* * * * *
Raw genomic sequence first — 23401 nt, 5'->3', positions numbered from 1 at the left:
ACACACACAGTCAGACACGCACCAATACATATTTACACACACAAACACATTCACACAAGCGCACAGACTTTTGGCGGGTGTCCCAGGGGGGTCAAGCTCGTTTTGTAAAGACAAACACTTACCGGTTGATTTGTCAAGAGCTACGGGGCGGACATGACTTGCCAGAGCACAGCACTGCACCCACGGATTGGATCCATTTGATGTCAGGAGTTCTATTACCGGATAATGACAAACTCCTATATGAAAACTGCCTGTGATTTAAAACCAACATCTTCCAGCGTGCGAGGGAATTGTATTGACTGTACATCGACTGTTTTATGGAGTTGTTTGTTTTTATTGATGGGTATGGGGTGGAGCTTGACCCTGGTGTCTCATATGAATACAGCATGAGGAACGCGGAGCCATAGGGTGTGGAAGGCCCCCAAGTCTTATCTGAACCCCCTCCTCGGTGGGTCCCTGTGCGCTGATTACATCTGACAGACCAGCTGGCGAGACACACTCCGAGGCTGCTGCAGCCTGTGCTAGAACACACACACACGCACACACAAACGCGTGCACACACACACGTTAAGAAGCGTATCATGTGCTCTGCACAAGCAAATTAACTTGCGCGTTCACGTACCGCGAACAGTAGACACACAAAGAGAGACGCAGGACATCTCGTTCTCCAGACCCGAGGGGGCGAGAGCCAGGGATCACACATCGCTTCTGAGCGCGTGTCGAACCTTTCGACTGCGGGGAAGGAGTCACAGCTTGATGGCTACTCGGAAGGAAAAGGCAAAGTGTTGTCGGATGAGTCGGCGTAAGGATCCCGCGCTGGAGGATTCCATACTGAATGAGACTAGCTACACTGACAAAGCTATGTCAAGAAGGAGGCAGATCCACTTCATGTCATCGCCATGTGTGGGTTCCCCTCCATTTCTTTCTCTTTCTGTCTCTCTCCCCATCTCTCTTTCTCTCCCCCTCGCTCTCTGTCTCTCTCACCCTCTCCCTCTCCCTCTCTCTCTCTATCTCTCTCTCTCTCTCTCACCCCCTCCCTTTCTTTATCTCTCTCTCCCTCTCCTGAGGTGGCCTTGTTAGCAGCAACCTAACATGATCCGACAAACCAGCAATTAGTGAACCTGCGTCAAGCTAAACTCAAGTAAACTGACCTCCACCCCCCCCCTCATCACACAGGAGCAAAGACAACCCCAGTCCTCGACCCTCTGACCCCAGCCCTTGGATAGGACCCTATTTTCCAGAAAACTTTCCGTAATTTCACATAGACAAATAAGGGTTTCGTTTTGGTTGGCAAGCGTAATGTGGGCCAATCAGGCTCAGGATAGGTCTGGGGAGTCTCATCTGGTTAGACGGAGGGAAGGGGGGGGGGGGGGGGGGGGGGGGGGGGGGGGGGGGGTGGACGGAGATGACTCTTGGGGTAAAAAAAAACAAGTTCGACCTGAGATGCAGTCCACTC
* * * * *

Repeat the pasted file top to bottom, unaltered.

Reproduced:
Raw genomic sequence first — 23401 nt, 5'->3', positions numbered from 1 at the left:
ACACACACAGTCAGACACGCACCAATACATATTTACACACACAAACACATTCACACAAGCGCACAGACTTTTGGCGGGTGTCCCAGGGGGGTCAAGCTCGTTTTGTAAAGACAAACACTTACCGGTTGATTTGTCAAGAGCTACGGGGCGGACATGACTTGCCAGAGCACAGCACTGCACCCACGGATTGGATCCATTTGATGTCAGGAGTTCTATTACCGGATAATGACAAACTCCTATATGAAAACTGCCTGTGATTTAAAACCAACATCTTCCAGCGTGCGAGGGAATTGTATTGACTGTACATCGACTGTTTTATGGAGTTGTTTGTTTTTATTGATGGGTATGGGGTGGAGCTTGACCCTGGTGTCTCATATGAATACAGCATGAGGAACGCGGAGCCATAGGGTGTGGAAGGCCCCCAAGTCTTATCTGAACCCCCTCCTCGGTGGGTCCCTGTGCGCTGATTACATCTGACAGACCAGCTGGCGAGACACACTCCGAGGCTGCTGCAGCCTGTGCTAGAACACACACACACGCACACACAAACGCGTGCACACACACACGTTAAGAAGCGTATCATGTGCTCTGCACAAGCAAATTAACTTGCGCGTTCACGTACCGCGAACAGTAGACACACAAAGAGAGACGCAGGACATCTCGTTCTCCAGACCCGAGGGGGCGAGAGCCAGGGATCACACATCGCTTCTGAGCGCGTGTCGAACCTTTCGACTGCGGGGAAGGAGTCACAGCTTGATGGCTACTCGGAAGGAAAAGGCAAAGTGTTGTCGGATGAGTCGGCGTAAGGATCCCGCGCTGGAGGATTCCATACTGAATGAGACTAGCTACACTGACAAAGCTATGTCAAGAAGGAGGCAGATCCACTTCATGTCATCGCCATGTGTGGGTTCCCCTCCATTTCTTTCTCTTTCTGTCTCTCTCCCCATCTCTCTTTCTCTCCCCCTCGCTCTCTGTCTCTCTCACCCTCTCCCTCTCCCTCTCTCTCTCTATCTCTCTCTCTCTCTCTCACCCCCTCCCTTTCTTTATCTCTCTCTCCCTCTCCTGAGGTGGCCTTGTTAGCAGCAACCTAACATGATCCGACAAACCAGCAATTAGTGAACCTGCGTCAAGCTAAACTCAAGTAAACTGACCTCCACCCCCCCCCTCATCACACAGGAGCAAAGACAACCCCAGTCCTCGACCCTCTGACCCCAGCCCTTGGATAGGACCCTATTTTCCAGAAAACTTTCCGTAATTTCACATAGACAAATAAGGGTTTCGTTTTGGTTGGCAAGCGTAATGTGGGCCAATCAGGCTCAGGATAGGTCTGGGGAGTCTCATCTGGTTAGACGGAGGGAAGGGGGGGGGGGGGGGGGGGGGGGGGGGGGGGGGGGGGTGGACGGAGATGACTCTTGGGGTAAAAAAAAACAAGTTCGACCTGAGATGCAGTCCACTC